This would have been little more than a run-of-the-mill, slightly disappointing, mystery-thriller, but for two factors - the albeit under-used (and perhaps even a bit misappropriated) backdrop of late 80s Japan and another utterly compelling performance by Alicia Vikander.
She, along with Riley Keough is a little let down by the screenplay (though not as badly as a pair of Tokyo detectives), yet it is what they both do with the gaps between words that is so impressive.
As Teiji, Naoki Kobayashi is taciturn, yet still gets some of the movie's better lines.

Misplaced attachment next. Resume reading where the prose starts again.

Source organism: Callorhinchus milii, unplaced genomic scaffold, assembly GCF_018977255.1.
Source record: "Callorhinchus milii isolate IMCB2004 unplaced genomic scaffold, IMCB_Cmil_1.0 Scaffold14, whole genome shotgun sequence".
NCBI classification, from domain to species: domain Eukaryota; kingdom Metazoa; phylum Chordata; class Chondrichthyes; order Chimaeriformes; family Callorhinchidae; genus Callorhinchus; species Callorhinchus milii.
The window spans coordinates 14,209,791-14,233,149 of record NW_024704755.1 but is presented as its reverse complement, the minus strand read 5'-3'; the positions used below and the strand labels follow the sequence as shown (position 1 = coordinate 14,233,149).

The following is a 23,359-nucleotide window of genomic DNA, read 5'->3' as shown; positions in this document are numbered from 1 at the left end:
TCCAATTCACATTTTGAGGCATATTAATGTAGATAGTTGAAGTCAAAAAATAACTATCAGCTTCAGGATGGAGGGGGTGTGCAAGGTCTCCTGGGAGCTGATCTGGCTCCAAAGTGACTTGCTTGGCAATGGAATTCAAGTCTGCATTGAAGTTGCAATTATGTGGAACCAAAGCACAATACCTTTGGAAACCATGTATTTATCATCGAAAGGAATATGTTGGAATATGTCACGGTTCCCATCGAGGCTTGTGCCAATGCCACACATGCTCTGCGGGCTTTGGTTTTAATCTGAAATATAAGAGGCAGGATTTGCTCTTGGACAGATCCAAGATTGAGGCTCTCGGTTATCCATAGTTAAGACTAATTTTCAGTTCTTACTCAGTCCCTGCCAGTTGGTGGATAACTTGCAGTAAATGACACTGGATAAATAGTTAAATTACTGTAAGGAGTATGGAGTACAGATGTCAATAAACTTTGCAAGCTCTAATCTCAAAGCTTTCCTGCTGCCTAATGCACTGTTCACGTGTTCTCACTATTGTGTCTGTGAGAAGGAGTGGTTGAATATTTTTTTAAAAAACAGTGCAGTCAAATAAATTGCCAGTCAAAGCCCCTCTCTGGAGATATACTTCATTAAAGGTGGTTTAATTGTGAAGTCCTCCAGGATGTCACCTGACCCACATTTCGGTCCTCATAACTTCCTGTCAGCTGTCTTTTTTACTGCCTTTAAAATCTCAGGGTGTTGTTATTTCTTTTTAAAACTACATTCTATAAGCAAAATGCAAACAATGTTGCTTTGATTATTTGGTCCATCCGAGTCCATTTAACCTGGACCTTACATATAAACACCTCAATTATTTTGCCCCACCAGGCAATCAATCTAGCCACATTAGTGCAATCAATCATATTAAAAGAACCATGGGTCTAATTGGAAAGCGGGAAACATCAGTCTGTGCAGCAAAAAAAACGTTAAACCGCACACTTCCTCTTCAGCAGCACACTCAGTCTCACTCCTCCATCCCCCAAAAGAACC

The novel was 'critically acclaimed' and I find myself now rather drawn to it. Ridley Scott has some form with picking up top notch genre fiction for his production company and then handing the texts over to directors who squander the opportunity to some extent. (Viz Child 44.)
The titular birdy is a narrative irrelevance in this adaptation.